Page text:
Lost in the Movies: Falling into the Future 2006 - 2009 • "32 Days of Movies" Day 32

Falling into the Future 2006 - 2009 • "32 Days of Movies" Day 32

Thirty-second chapter in "32 Days of Movies", an audiovisual tour through 366 films
(2015 update: included Vimeo embed after the jump)

View "Chapter 32: Falling into the Future"

Falling into the Future

Today we end quietly, mournfully, and, I think, beautifully. Many of these clips deserve that adjective - there is a sinuous grace to the films in this chapter, a kind of painterly impression as if figures and backgrounds on a canvas were being animated. As if, in a way, we had returned to the very roots of cinema, yet with a memory of where we'd been. This is less death than a kind of anti-birth, which makes the final clip deeply appropriate. It might help here to explain that my storytelling sensibility trends neither optimistic nor flatly pessimistic, but rather toward the tragic. Tragic conclusions are at once sad and deeply transcendent - not a happy ending, but still a glorious one. This certainly describes the last two clips, over which I played a single soundtrack - the music derives from the second film but works equally well with the first. Together they form a kind of swan song, and so this chapter's final moments can stand with the 40s dream chapter and the lightning montage ending the 60s episode as one of the most unified and telling moments in the video series.

Of course, the story of the movies continues and will continue, but this is where we get off the train. The cinema is in the process of becoming something very different from what it was, for better or worse, and the gorgeous flickerings of today's images call to mind the last burning embers of a dying star. Perhaps something new will rise from the ashes like a phoenix, but the moment is nonetheless poignant. Celluloid is on its way out - several of today's clips are video rather than film, including the eerie closing sequence. With the centrality of the theatrical experience dimming and the movies' status as a popular medium shrinking before television and the internet, the golden age of the cinema as at once a mass entertainment and an innovative art form may be on the wane. Yet I hope not - and in a way this series, while by nature derivative and back-glancing, may point to the future.

A seemingly bizarre aside may illustrate my point. In the sixties, there was a "Death of God" theology which postulated a transcendent God who embodied all of himself in Christ and, upon being crucified, disappeared from the ether and entered into the world, becoming an immanent god or gods rather than a removed deity. A complex and cryptic idea, perhaps, but one that I find fascinating and "right" in its sense of reverse transfiguration. I see this happening to the movies in their journey from the movie palace silver screen to our home computer monitor, from their existence in a single film reel can to their dissolution into streaming bits of information, from something manufactured by an untouchable "out-there" dream factory to a wild, mercurial something we can craft with limited means and our own resources.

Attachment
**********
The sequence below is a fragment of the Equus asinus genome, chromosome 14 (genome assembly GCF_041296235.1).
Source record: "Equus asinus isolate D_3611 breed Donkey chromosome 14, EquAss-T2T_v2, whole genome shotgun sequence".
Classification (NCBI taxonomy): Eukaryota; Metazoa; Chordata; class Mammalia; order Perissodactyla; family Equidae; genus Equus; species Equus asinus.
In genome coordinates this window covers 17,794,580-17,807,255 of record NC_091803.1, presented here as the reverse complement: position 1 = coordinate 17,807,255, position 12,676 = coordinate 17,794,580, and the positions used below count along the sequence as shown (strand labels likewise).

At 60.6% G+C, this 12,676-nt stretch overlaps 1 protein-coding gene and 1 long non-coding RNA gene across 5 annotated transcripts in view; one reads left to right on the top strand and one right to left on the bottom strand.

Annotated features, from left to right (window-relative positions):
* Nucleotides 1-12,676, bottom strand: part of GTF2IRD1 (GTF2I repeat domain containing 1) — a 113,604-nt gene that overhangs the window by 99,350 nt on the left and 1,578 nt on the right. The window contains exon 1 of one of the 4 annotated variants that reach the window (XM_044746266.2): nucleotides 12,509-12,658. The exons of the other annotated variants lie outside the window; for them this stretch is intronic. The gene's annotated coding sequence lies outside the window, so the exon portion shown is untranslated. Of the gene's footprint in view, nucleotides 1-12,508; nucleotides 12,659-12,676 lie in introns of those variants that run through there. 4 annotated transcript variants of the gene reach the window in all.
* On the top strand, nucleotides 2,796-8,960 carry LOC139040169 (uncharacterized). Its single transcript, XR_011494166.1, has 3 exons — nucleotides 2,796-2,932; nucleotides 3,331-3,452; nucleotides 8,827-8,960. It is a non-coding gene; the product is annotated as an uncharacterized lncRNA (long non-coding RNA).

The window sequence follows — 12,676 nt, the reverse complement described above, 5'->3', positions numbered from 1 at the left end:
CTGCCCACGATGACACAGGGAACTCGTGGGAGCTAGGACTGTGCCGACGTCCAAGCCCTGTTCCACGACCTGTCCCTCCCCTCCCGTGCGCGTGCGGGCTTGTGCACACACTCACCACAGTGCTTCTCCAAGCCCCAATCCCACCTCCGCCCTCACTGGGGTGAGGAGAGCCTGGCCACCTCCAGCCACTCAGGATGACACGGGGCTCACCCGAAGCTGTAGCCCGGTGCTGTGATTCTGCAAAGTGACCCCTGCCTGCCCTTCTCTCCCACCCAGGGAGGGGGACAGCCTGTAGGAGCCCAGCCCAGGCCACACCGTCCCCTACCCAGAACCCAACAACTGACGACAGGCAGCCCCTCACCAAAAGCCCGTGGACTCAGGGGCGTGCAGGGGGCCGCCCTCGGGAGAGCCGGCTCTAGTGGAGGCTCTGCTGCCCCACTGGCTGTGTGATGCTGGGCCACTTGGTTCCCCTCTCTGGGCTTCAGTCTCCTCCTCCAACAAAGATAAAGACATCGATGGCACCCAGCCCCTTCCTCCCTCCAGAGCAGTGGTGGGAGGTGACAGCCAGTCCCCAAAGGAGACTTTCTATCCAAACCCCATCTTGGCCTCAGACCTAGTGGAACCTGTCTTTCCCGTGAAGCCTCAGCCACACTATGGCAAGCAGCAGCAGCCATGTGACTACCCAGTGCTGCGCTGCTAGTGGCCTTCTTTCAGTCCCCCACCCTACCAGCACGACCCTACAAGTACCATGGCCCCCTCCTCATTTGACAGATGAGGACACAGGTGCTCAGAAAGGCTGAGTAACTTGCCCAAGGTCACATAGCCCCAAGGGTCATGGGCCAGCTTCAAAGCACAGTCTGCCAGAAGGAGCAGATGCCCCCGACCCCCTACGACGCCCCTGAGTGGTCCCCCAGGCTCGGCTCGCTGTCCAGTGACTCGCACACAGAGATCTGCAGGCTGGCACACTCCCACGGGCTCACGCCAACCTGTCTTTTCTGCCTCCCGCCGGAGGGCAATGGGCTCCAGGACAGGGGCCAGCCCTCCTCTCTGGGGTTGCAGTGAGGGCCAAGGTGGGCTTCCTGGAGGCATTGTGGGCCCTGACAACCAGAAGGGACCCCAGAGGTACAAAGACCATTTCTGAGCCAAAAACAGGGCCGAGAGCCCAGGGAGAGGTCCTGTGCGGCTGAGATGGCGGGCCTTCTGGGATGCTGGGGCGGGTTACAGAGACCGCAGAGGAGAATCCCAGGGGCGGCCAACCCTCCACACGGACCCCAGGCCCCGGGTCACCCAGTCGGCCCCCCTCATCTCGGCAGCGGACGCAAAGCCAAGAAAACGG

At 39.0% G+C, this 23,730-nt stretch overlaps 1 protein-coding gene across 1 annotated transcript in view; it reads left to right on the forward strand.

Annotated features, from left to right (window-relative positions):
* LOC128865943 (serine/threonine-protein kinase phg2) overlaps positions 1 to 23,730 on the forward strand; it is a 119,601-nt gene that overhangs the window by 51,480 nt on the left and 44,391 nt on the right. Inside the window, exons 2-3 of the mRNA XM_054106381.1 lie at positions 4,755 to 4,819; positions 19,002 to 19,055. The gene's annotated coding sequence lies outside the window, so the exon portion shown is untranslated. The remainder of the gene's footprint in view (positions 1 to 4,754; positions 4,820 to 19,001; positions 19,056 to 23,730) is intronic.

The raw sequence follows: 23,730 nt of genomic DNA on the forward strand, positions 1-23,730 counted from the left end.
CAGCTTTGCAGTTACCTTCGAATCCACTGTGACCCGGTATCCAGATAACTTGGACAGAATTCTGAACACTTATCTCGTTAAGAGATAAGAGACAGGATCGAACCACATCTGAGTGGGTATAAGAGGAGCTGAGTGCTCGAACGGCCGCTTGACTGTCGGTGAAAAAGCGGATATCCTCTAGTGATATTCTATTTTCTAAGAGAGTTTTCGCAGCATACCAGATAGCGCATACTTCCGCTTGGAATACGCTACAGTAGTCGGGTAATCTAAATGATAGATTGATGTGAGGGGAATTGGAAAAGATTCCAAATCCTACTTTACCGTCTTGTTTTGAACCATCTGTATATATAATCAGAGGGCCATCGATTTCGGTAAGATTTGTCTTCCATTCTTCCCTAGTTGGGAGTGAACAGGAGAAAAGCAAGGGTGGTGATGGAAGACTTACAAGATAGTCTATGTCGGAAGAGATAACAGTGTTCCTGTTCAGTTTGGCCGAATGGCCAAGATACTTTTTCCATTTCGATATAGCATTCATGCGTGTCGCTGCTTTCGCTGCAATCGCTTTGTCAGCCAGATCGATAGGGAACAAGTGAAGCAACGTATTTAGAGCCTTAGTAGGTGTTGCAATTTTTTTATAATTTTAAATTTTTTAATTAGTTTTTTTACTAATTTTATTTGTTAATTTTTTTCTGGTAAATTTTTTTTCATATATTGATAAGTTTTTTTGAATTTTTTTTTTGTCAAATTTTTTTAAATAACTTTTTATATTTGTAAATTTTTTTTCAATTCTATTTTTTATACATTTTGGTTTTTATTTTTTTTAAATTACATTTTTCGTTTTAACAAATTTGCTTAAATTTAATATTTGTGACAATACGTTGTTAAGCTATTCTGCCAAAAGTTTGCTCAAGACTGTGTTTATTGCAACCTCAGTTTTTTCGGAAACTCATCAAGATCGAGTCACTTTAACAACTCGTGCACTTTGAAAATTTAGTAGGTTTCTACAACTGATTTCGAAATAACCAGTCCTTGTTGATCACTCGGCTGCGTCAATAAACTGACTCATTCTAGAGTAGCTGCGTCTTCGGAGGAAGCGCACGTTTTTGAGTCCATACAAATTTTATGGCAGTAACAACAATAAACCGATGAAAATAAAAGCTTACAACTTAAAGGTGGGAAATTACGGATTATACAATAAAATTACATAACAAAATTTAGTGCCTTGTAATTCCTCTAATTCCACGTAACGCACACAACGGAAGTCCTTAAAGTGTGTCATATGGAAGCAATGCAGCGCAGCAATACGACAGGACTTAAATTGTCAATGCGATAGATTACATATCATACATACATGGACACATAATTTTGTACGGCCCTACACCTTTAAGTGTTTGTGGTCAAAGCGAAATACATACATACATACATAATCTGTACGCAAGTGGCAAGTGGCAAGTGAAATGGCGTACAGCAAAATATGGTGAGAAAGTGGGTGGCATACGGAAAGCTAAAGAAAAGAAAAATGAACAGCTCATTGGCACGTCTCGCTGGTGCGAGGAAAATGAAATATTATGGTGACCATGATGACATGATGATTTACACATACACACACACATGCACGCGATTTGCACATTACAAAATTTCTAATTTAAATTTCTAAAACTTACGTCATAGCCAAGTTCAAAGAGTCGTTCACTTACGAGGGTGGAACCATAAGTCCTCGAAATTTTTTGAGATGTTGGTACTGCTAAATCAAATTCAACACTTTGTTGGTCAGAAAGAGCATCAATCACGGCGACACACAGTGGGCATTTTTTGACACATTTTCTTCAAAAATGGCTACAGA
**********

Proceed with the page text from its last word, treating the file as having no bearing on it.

I wonder if, as we fall from our familiar window to the snowy ground below, our death rattle won't reassert itself as a birth pang, if the snow won't swallow us up and miraculously transform into sky, if our fall won't shift, almost imperceptibly, into flight.

When closing my personal statement, "The Big Pictures: The Movies and Me", which unofficially kicked off this series, I wrote: "End of essay. Not quite End of Cinema. Not yet anyway."

I could echo that here, and it would suit the mood of finality which the last clip conveys. Instead, I'll go with another, less ambiguous epitaph:

To be continued...

Content warning: the final clip includes a very abstracted shot of a child's death.

I have covered today's films here, here, here, here, and here.

This concludes "32 Days of Movies"
Yesterday: Reality Cinema

Visit the Video Gallery for a complete list of the chapters.


Richard Bellamy said...

A very lyrical ending to a tremendous series. This is an amazing anthology of so many different cinematic visions. I just recently saw Antichrist after seeing Melancholia. That opening scene is devastating!